A 2010 Accenture global survey of more than 700 CEOs found that 93 percent see sustainability as important to their company’s future success. However, many business leaders struggle to build sustainability into their day-to-day operations.
The first thing that organisations and their leaders must accept is that there is no one-size-fits-all approach to embedding sustainability. Changes in the organisation as a result of embedding sustainability are different from the usual organisational change. Organisational change tends to affect an entity internally. However, when sustainability is integrated, its effects are far more wide-reaching as sustainability extends into the value chain of the operations.
In this respect, organisations have become more accountable to their stakeholders and society in general for the impacts of their EES risks. This is a different approach from the historical profit-driven approach as organisations now realise that their responsibilities extend further than the next financial quarter. There is an expectation for organisations to tackle issues posed by increase in population, climate change, burgeoning health issues and epidemics. For example, a pharmaceutical company may see an opportunity to innovate and create drugs to handle health issues but it should be aware of reputational risks if it develops desperately needed drugs and yet charge exorbitant amounts for such drugs.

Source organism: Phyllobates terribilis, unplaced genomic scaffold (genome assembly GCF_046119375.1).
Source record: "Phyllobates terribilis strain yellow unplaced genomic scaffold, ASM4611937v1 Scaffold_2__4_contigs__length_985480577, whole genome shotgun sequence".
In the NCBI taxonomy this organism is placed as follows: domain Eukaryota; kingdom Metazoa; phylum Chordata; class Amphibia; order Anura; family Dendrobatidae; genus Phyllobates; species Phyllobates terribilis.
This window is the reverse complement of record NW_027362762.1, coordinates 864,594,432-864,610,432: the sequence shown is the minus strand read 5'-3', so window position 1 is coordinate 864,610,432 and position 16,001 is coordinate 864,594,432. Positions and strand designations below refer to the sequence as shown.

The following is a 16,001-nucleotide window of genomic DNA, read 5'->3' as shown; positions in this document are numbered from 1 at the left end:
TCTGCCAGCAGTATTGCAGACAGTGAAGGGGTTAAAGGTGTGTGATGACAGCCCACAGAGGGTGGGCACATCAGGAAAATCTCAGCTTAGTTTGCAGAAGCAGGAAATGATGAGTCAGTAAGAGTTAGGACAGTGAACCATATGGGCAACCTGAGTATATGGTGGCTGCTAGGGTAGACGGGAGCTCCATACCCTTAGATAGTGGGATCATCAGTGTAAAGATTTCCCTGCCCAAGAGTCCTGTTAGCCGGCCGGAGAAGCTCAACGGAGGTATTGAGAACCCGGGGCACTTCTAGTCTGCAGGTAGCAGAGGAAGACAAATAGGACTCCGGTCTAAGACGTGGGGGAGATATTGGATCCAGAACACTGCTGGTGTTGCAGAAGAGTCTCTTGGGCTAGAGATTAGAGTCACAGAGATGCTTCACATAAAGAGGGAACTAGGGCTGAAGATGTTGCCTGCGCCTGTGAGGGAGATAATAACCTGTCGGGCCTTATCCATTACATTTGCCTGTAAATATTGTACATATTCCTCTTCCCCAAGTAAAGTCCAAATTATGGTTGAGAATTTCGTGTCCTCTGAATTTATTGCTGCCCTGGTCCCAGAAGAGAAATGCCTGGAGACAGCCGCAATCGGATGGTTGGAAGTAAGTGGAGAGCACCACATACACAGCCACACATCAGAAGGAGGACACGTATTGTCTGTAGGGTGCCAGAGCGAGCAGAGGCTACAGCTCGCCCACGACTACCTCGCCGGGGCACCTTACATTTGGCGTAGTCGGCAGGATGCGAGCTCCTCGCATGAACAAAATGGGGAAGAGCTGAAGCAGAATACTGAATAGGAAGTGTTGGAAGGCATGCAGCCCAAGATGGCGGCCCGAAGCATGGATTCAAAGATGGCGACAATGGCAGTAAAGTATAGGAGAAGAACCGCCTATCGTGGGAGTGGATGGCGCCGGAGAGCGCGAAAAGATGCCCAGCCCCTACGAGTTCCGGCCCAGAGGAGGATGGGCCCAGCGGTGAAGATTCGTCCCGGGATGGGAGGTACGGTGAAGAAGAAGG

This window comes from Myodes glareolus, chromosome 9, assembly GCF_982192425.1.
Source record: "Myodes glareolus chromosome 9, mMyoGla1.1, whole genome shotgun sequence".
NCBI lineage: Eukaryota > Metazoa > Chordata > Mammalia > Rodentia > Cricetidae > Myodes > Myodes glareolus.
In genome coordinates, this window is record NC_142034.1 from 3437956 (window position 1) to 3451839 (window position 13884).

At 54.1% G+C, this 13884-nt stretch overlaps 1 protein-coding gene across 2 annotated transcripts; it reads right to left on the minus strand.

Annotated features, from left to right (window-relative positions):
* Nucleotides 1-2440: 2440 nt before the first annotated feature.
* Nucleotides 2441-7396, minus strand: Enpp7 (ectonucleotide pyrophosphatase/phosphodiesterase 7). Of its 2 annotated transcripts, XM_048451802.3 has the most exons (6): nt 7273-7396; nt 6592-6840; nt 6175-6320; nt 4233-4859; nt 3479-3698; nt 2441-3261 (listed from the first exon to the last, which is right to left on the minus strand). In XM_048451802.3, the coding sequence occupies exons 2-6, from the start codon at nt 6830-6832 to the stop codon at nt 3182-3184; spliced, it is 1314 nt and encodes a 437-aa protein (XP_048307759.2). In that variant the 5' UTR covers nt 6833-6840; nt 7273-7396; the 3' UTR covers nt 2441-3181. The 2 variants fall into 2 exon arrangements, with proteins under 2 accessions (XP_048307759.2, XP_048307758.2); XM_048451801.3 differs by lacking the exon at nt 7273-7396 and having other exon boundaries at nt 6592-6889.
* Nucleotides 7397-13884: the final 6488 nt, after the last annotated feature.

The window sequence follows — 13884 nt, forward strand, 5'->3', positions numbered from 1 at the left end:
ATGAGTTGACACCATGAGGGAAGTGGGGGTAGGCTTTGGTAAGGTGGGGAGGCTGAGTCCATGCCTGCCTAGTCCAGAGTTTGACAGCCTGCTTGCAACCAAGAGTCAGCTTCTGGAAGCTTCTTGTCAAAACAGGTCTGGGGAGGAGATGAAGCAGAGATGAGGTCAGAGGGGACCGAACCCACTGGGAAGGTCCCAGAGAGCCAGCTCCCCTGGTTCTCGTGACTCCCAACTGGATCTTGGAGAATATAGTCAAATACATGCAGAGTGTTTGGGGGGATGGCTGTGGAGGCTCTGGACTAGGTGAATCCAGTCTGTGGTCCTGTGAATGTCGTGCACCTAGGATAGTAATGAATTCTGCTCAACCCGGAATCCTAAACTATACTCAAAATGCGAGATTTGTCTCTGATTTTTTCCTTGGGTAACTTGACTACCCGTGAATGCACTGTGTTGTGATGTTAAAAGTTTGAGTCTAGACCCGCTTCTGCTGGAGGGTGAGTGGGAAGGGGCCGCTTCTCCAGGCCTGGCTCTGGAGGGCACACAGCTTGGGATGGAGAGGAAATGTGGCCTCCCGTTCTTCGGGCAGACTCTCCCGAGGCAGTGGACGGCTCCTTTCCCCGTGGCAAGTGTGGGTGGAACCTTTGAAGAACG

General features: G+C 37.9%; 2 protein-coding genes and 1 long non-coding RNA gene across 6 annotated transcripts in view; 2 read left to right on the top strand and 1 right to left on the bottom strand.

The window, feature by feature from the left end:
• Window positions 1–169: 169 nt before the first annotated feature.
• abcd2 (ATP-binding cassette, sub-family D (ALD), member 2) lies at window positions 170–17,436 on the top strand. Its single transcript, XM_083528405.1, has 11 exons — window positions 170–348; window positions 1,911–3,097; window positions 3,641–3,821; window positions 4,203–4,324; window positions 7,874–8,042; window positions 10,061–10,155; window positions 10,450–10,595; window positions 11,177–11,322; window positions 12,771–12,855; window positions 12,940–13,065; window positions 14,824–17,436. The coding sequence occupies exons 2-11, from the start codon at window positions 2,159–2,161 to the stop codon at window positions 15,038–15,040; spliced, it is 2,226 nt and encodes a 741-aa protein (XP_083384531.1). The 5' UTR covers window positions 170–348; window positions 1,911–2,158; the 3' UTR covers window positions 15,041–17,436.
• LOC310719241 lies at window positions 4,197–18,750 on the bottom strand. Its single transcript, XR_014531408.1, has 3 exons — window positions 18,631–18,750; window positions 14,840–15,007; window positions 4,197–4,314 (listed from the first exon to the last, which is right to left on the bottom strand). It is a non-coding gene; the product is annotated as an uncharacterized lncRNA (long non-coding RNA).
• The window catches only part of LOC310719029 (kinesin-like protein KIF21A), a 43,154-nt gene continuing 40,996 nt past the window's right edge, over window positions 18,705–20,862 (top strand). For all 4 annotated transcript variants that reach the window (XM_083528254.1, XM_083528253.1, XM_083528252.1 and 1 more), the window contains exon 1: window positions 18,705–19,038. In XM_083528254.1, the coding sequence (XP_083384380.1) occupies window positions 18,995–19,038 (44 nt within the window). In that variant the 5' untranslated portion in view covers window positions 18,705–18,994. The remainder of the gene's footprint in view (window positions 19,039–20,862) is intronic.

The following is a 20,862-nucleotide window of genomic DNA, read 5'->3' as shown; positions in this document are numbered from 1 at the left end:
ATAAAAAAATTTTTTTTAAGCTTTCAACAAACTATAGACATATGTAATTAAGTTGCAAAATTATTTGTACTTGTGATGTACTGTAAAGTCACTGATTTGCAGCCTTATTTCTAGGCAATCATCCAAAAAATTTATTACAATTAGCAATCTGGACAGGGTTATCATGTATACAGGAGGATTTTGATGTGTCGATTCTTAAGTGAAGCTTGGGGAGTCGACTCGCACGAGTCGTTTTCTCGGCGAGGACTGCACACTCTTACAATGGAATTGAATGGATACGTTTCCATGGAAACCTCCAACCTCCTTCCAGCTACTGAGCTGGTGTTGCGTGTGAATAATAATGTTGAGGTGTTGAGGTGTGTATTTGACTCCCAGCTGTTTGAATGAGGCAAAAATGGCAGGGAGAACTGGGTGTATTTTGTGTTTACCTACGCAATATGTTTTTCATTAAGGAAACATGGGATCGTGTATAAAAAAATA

A sustainability strategy is a framework to manage an organisation's economic, environmental and social impacts on its business as well as its stakeholders.
An organisation's sustainability strategy should be aligned with its vision and strategy, and should define the organisation's economic, environmental and social responsibilities as well as related future goals and objectives.
A clear and aligned strategy provides various benefits to the organisation, including easier communication of sustainability goals and objectives to gain support from key sustainability stakeholders including senior management and the Board of Directors (Board), and clearer alignment of economic, environmental and social efforts to maximise the effort invested.
Figure 1 below depicts how sustainability is embedded into the function of the Board. The Board is also responsible for ensuring the integration of values and stakeholder interests in corporate strategy.
Figure 1: The role of the Board relating to sustainability
An organisation’s Board of Directors plays an important role in developing a strategy for sustainability. Proper governance mechanisms can help a Board successfully integrate sustainability into its mandate. Below, is a strategy developed for Boards that are starting out and Boards that are ready to take it to the next level.
Stage 1: For Boards just starting out
Stage 2: For Boards ready to take sustainability to next level
The following are some of the key steps an organisation may consider when seeking to embed sustainability in its corporate strategy.